‘Living paints’: GMO bacteria could be used to make biodegradable paints

| | March 5, 2018
This article or excerpt is included in the GLP’s daily curated selection of ideologically diverse news, opinion and analysis of biotechnology innovation.

Now here’s a bright idea.

Researchers in Europe have developed a technique for growing genetically modified bacteria that can be used as brightly colored “living paints” in manufacturing and art.

The colors generated by the bacteria, shiny and metallic, are actually generated by the same optical process that makes peacock feathers and butterfly wings so visually striking. The color comes not from organic pigments, but rather the very molecular structure of the bacterial colony.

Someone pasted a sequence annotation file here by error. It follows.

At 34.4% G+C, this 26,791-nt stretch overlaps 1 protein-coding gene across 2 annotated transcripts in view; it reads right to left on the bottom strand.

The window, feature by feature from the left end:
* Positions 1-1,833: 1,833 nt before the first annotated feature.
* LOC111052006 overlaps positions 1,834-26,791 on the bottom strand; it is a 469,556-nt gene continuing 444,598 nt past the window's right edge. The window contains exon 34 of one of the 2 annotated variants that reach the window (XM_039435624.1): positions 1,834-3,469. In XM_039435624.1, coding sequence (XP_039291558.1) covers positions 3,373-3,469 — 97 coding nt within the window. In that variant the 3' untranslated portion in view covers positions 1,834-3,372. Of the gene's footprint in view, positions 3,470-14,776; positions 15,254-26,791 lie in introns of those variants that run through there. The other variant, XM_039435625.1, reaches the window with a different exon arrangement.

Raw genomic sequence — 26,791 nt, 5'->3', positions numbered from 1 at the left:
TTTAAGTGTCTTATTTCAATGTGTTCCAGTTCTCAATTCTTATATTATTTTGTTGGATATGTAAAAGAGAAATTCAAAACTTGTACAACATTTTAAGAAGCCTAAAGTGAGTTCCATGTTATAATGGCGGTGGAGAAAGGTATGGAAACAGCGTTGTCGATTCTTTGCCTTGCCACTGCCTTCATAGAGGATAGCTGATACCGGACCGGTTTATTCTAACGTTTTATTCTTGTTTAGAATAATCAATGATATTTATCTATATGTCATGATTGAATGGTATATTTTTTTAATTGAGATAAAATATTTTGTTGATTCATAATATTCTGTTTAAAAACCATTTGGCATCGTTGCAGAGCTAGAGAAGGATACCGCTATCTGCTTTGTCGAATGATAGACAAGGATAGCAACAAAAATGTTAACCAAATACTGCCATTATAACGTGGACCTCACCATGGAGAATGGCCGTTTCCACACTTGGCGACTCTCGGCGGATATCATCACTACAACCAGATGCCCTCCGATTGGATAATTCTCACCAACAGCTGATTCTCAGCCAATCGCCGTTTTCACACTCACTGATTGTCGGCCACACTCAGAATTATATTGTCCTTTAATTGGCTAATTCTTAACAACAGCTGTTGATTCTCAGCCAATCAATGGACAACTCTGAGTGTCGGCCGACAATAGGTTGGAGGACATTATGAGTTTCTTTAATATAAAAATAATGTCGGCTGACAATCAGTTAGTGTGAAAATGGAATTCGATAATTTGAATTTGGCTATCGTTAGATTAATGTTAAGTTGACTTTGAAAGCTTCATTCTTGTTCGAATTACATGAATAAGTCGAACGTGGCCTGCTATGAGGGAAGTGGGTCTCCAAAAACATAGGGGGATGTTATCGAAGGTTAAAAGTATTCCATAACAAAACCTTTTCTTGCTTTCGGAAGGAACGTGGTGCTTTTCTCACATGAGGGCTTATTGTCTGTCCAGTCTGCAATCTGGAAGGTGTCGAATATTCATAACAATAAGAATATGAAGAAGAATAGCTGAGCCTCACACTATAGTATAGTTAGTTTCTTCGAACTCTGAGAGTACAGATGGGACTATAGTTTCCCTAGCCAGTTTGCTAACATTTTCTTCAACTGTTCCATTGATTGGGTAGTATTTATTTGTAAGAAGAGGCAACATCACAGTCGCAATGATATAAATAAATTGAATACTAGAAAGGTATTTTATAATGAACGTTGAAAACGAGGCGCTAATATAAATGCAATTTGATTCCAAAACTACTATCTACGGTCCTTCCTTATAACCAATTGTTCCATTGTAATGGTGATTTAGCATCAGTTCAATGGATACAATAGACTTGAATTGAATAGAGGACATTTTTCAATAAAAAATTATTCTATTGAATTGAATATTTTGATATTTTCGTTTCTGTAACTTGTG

[R]esearchers developed the unique process by genetically modifying colonies of flavobacteria, a kind of bacteria that produces colors as a byproduct of its own internal structure. Depending on how the genetics are manipulated, the bacteria reflect light at different wavelengths, potentially including all colors of the visual spectrum.

The new research could provide manufacturers with biodegradable, non-toxic paints that are grown instead of synthesized.

As to practical applications of the technology, any large-scale deployment is still several years away.

The living paints might have other useful applications, too. Because the living bacteria can react to other molecules, they could be used to make materials and surfaces that change color under designated circumstances.

Editor’s note: Read full study (behind paywall)

Read full, original post: Brightly Colored Bacteria Engineered Into Living Paint

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